By Mandie Vasquez, Host Committee Member
The Eastern Market is a great place to visit on the weekend, especially for local shopping at the market. This neighborhood is a friendly place to grab a bite to eat, shop for produce, arts, and crafts, or take a stroll. Eastern Market is a small neighborhood within the larger Capitol Hill community. Both are known for exquisite views of the United States Capitol Building along Pennsylvania Avenue to the west and the charming architecture of the many row houses that line the streets. The majority of this neighborhood is residential, and the commercial center can be found along Pennsylvania Avenue and 7th Street, SE.
Eastern Market, Washington, DC, 1943, Library of Congress
Eastern Market is a short metro ride from the Marriott Wardman Park. Take the red line from the Woodley Park Metro in the direction of Glenmont for 3 stops. Transfer trains at Metro Center to the blue/orange/silver line heading east towards either Largo Town Center or New Carrolton for 5 stops to the Eastern Market Metro. After exiting the metro, take a left and cross Pennsylvania Avenue and let your adventure begin.
History of Eastern Market
The market is one of the largest and oldest public markets in the United States. It was part of Pierre L’Enfant’s plan for three public marketplaces in Washington, DC and was established in 1805 by a proclamation by President Jefferson. Originally the market was located near the intersection of 6th and L Streets, SE. This location weathered challenges, as it was damaged when the British attacked Washington in 1814 during the War of 1812 and it also saw a disruption of supplies during the Civil War. In the latter part of the 19th century the market became run down and it was decided to move the market in order to continue developing Washington, DC.
Eastern Market was relocated to 7th Street, SE to a brick building designed by Washington, DC architect Adolf Cluss. What we now call the south hall of the market was completed in 1873; the building was expanded in 1908. This modern market building was built with meat cellars and ventilation making it an ideal location for meat, seafood, poultry, and cheese vendors.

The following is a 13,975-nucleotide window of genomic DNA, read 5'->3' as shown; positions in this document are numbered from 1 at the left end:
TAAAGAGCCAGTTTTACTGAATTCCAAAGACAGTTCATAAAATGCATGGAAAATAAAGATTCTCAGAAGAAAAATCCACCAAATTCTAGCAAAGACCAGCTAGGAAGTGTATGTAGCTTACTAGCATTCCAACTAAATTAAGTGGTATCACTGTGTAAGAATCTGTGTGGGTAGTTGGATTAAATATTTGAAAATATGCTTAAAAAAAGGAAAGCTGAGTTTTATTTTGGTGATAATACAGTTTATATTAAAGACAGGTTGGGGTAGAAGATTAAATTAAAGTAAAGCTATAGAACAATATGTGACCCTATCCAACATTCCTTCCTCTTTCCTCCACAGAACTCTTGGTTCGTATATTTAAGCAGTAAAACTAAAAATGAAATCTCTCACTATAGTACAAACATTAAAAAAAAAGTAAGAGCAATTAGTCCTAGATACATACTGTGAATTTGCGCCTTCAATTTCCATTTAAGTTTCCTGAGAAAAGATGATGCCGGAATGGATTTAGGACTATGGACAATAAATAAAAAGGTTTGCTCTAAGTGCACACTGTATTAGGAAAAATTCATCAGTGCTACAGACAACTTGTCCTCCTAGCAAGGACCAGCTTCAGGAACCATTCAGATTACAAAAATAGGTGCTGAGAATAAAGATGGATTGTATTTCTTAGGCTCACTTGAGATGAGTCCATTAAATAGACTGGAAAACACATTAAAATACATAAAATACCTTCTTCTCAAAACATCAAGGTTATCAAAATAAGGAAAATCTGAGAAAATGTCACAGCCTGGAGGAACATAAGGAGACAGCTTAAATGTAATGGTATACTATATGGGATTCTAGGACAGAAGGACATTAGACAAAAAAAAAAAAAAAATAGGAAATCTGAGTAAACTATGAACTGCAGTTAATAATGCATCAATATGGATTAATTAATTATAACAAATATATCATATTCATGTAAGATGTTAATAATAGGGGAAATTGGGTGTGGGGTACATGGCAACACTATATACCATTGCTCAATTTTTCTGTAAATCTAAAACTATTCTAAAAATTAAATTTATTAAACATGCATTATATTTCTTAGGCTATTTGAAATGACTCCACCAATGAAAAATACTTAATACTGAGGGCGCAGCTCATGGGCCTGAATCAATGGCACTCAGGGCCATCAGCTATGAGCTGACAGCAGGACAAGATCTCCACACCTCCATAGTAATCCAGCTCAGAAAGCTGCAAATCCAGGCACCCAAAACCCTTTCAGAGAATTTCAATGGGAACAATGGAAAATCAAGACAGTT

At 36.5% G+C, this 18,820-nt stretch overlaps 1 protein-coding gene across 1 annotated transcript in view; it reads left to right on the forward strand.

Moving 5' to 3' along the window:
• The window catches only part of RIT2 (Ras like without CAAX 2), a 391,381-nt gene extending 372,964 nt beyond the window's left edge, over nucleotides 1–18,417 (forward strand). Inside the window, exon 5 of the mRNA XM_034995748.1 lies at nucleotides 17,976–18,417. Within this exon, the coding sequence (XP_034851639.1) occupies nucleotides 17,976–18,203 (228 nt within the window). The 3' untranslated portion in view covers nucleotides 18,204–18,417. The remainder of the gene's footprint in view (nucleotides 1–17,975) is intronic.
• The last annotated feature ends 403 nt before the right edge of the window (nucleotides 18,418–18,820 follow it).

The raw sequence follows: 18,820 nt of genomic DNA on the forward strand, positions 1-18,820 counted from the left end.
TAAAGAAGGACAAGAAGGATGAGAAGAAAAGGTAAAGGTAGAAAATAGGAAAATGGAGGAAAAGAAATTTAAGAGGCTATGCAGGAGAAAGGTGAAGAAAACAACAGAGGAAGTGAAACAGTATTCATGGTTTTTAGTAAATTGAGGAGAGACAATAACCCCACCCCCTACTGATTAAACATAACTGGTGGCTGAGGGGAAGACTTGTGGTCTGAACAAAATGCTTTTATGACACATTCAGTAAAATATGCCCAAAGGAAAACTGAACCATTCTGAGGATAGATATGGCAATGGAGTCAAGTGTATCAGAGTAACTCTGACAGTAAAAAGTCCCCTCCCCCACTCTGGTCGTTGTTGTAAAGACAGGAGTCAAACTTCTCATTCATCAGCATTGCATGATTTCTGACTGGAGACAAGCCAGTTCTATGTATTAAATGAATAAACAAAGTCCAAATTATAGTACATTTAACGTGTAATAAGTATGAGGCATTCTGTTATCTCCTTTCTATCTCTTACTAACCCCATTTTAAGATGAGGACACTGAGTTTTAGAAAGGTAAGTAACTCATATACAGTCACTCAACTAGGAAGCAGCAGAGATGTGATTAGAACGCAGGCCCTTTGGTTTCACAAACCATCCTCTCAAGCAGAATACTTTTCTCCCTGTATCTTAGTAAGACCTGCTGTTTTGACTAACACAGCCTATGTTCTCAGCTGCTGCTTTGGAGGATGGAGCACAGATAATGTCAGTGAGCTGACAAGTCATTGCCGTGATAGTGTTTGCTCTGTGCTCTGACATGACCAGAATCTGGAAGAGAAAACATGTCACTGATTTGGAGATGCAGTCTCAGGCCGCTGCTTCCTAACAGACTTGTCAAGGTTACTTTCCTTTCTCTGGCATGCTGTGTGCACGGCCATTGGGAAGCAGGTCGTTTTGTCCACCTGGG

In the early morning hours on April 30, 2007 a fire gutted the market building, leaving only the red brick outer walls. After the fire, indoor vendors were relocated as the city worked hard to restore the market. The market building opened to the public on June 26, 2009. Throughout their storied history, Eastern Market has become a gem of the Capitol Hill neighborhood and an icon for Washington, DC.
Eastern Market interior, Washington, DC, 1933, Library of Congress
Arts and Craft Vendors
Eastern Market is known for the local artists and crafters found in the outdoor space surrounding the market building. The outdoor vendors are open on Saturday from 7 a.m. to 6 p.m. and Sunday from 9 a.m. to 5 p.m. Here you will find a variety of handmade items. From painters to photographers to sculptors, jewelers, and woodworkers, you will be sure to find a one of a kind memento of you trip to Washington, DC.
Vendor with displaying art work of the DC Flag
The food and dining reflects the vibrancy of the Eastern Market neighborhood. Inside of the market building you will find The Market Lunch, which has been serving hearty breakfast and lunch foods since 1978. There are several food vendors located outside. Some local favorites include Crepes in the Market, gumbo at Puddin’, Indian food at Indigio, and Vegan Delights. Traditional brick and mortar restaurants line the outskirts of Eastern Market, and as food trucks have become popular, they can also be found at the market.
Two archivists enjoying their crepes at Crepes in the Market
Capitol Hill Books
Stop by Capitol Hill Books to shop their endless selection of used books. The store is located across from Eastern Market at 657 C Street, SE and open during the week from 11:30 a.m. to 6 p.m and on the weekend form 9 a.m to 6 p.m. This used bookstore is overflowing with a floor to ceiling selection of books. They have something for every type of bookworm, with a variety of genres and subjects. It is truly a place you need to see for yourself.